So far, a headless CMS seems to have many advantages over a simple database, but what sets it apart from a classic CMS? The answer depends on what you are trying to build. If your brand is building a website, then a classic CMS could be a good choice as it will allow users to access it directly and preview any changes while editing the data. If you are dealing with a classic open-source CMS you will perhaps be able to alter it and install custom plugins to allow more functionality.

But what happens when you want to build a complex platform? For example, say you need to build multiple websites and a mobile application for both Android and Apple which in turn share data with the website. Hypothetically, this might even involve additional services that run on Linux and Windows servers. And what if you want to support third-party developers? This is an over-exaggerated scenario but the point is that a classic CMS would fail to deliver in this scenario. However, a headless CMS would provide these features because of the API which acts as a connector between your various platforms and your content.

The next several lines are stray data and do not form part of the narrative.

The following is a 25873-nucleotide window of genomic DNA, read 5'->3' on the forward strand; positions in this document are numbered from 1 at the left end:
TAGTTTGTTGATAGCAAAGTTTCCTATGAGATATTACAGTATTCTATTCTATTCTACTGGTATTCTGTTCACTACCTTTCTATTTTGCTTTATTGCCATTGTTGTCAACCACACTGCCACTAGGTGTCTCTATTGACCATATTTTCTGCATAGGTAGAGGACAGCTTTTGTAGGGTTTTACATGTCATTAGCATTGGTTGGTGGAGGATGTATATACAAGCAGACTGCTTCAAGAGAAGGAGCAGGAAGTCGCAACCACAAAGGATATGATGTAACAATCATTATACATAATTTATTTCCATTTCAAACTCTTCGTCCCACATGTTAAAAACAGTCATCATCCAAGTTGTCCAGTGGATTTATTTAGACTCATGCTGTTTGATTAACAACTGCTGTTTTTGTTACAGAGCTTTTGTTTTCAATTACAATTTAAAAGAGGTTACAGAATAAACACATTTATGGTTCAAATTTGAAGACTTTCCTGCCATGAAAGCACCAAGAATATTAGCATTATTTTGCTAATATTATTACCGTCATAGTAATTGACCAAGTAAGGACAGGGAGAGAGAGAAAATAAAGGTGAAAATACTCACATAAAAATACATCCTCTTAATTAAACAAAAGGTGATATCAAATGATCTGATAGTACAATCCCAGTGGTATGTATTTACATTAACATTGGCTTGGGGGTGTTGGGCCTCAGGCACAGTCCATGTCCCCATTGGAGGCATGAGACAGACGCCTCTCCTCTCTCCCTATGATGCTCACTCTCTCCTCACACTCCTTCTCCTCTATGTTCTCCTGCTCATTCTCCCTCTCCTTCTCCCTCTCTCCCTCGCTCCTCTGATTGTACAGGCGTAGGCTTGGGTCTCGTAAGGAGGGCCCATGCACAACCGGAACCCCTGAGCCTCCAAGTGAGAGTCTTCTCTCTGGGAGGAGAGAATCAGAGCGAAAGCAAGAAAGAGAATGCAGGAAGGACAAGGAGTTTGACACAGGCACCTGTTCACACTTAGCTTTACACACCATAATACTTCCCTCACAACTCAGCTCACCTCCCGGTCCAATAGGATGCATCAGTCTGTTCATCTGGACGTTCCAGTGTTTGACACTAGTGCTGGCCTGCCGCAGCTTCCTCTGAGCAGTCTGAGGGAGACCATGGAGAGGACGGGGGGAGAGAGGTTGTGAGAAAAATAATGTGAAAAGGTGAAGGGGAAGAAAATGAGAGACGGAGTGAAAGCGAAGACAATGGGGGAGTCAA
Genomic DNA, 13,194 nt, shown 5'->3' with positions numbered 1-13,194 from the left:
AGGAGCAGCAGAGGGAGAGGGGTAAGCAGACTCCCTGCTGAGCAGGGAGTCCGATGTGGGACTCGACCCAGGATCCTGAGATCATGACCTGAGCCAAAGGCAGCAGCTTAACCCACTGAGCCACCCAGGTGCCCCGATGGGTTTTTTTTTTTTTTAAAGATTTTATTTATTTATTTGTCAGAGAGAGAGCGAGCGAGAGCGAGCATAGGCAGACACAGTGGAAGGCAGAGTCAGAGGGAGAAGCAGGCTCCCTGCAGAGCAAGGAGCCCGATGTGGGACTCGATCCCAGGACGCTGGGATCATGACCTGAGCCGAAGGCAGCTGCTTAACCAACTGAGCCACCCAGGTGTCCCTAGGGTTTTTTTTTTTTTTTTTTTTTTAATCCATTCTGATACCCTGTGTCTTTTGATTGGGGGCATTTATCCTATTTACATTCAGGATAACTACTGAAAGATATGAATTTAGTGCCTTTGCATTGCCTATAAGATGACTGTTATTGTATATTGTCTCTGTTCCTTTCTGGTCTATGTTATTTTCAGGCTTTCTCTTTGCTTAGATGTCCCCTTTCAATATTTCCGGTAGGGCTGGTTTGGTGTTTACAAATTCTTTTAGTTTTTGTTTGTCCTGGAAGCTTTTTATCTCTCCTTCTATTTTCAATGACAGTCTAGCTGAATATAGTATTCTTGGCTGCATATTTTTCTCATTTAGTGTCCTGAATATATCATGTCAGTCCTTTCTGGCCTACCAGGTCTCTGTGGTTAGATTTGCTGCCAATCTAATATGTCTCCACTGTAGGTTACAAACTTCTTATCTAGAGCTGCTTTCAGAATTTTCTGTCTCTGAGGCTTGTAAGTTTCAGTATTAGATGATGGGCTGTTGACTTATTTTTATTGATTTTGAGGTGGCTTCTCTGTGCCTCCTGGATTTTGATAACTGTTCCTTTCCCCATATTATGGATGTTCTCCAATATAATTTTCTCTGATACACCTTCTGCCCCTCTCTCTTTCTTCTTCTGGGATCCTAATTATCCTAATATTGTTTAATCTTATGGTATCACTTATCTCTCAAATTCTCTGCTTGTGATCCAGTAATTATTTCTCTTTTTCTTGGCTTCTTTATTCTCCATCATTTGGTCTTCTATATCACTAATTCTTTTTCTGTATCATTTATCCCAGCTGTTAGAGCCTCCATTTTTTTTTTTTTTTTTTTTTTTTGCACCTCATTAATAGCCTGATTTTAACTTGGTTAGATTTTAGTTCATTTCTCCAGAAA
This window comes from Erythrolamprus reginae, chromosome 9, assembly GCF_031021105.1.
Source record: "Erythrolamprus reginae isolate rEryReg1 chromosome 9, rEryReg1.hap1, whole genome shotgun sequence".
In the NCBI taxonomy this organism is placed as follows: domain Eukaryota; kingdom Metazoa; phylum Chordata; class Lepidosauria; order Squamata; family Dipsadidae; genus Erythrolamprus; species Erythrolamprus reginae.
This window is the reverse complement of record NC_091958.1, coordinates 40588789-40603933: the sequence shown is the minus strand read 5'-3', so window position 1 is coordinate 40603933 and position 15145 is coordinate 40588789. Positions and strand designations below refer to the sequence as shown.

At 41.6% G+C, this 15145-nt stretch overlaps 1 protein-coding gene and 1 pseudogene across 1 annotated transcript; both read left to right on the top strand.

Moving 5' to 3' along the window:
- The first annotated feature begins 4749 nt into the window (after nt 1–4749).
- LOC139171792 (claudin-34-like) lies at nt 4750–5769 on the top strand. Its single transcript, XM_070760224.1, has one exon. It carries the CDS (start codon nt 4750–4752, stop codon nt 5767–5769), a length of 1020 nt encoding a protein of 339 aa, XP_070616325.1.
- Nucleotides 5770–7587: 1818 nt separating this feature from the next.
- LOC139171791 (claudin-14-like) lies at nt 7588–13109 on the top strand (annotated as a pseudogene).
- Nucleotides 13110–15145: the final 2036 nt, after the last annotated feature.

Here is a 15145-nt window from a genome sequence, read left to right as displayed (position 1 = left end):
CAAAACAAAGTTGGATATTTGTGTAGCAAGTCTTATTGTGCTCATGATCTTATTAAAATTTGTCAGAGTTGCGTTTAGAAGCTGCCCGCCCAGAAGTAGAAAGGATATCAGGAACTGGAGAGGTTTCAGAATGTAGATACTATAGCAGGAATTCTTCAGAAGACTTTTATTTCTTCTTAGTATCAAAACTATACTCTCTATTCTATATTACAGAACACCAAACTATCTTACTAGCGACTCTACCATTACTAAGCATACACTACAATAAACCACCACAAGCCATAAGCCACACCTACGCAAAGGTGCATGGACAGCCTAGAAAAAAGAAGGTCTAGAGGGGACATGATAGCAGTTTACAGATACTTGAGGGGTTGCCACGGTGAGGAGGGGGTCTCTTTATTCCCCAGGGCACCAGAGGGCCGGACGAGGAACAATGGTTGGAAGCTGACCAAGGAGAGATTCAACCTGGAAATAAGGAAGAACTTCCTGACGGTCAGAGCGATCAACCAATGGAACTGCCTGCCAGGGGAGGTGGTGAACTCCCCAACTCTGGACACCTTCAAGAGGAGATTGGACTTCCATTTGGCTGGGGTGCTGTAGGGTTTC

The downsides of a headless CMS

While boasting many advantages, a headless CMS is not perfect. It might make some scenarios more complicated to deal with, such as testing new features without affecting live environments, or the fact that data exists on a server that you do not control are just a few examples.